Metal Finishing Guide Book

2013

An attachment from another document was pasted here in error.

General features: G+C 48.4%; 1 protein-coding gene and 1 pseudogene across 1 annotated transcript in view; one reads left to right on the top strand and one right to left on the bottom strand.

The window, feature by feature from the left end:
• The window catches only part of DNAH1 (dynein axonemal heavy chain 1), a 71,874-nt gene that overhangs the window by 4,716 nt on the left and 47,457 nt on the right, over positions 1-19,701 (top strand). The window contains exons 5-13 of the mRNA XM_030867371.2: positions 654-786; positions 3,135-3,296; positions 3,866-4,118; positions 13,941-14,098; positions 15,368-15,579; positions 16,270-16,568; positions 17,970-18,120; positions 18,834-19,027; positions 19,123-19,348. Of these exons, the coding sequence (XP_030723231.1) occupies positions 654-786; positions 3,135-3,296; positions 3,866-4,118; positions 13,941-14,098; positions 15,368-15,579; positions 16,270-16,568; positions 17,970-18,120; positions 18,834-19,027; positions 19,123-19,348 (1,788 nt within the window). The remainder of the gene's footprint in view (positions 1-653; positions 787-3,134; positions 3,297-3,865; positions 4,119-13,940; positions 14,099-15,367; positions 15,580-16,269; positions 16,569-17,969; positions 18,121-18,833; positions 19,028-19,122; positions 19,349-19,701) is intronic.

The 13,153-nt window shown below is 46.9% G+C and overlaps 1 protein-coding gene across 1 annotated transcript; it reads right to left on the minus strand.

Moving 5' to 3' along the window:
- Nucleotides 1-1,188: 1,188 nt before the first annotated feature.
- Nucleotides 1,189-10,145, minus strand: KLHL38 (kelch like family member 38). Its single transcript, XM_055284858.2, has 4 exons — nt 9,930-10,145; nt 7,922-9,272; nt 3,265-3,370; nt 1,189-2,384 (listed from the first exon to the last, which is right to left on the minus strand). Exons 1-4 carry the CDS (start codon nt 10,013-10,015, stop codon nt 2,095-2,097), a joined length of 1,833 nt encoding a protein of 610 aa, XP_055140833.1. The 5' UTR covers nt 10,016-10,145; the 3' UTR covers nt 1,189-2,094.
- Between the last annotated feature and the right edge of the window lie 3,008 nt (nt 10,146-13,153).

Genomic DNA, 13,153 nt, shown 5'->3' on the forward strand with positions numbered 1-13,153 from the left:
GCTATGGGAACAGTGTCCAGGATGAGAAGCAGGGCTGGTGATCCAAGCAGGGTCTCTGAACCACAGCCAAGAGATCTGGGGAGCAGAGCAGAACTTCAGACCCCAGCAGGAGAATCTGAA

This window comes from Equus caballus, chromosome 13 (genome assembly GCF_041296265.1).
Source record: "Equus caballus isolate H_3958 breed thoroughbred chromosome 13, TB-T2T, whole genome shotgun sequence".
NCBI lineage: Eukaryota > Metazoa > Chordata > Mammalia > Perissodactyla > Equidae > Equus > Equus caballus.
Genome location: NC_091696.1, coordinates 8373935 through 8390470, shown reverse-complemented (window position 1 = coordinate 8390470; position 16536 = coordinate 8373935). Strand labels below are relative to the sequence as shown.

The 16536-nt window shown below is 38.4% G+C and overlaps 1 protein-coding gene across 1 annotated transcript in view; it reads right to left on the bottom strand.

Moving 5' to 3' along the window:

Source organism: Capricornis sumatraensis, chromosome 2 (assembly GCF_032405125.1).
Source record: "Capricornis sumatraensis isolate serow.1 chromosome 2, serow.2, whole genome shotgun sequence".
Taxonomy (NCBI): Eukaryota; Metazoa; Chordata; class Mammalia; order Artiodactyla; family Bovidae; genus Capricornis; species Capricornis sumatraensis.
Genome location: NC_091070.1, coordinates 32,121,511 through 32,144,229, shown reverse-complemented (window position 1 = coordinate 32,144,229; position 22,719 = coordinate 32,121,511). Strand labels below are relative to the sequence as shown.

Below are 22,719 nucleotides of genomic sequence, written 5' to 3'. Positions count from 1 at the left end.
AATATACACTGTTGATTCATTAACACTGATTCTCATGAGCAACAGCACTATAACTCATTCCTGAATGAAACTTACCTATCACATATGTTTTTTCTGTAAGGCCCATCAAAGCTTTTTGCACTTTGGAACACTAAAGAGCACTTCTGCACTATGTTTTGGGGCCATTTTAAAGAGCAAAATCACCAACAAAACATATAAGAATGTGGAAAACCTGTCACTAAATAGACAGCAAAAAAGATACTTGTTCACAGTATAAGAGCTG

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finishing equipment & plant engineering DC POWER SUPPLIES DYNAPOWER & RAPID POWER CORP., SOUTH BURLINGTON, VT. www.dynapower.com RECTIFIER OVERVIEW Rectifiers were introduced to the surface-finishing industry over a half century ago to replace rotating DC generators. Rectifiers have a major advantage in that they have few, if any, moving parts, which results in significant decreases in maintenance and downtime. Today, rectifiers are one of the most reliable and efficient means of power conversion, and nearly all surface-finishing rotating generators have been replaced. A rectifier can be divided into three major components: a main power transformer, a regulating device to control the DC output, and a rectifying element to convert the incoming AC to output DC. A rectifier also contains auxiliary components, such as control electronics and cooling. Main Power Transformer The main power transformer receives line voltage and steps it down to a suitable but unregulated AC voltage. To produce a transformer of the highest efficiency and reliability, three major design factors must be considered. First, all conductors must consist of electrolytically pure copper. Second, the core laminates must be made from low-loss, high-quality transformer steel. Third, extremely high-quality, high-temperature insulating material must be utilized. If the quality of any of these areas is compromised, transformer efficiency and longevity will be sacrificed. In a high-quality transformer, electrolytically pure copper is used to wind the transformer coils, with insulating material located between each conductor. Once wound, the coils are vacuum impregnated with a high-temperature varnish, and all terminals are then silver brazed. The coils are then placed onto the core. The transformer core is constructed from low-loss, grain-oriented silicon transformer steel. The steel is cut into the proper lengths and single stack laminated to form the core structure. If a great deal of attention has not been paid to the construction of the core, there will be air gaps between the laminations. This will decrease the transformer's ability to handle magnetic flux, resulting in a transformer with less efficiency. The majority of transformer power losses is the result of excessive temperatures. The only way to avoid this condition is through proper engineering. This includes designing for low-current densities in the windings, low-flux density in the transformer core, and of course, ensuring proper transformer assembly. Quality transformers are manufactured in this manner. Unfortunately, improper transformer design or construction is not always visible to the naked eye. A conservatively designed quality transformer will look physically similar to a lesser quality transformer. Because the differences lie in the design and materials, the effect will only become apparent during operation. A higher quality transformer will run 10 to 15% cooler. A transformer operating at lower temperatures will have a much higher efficiency and greater longevity. Although 736

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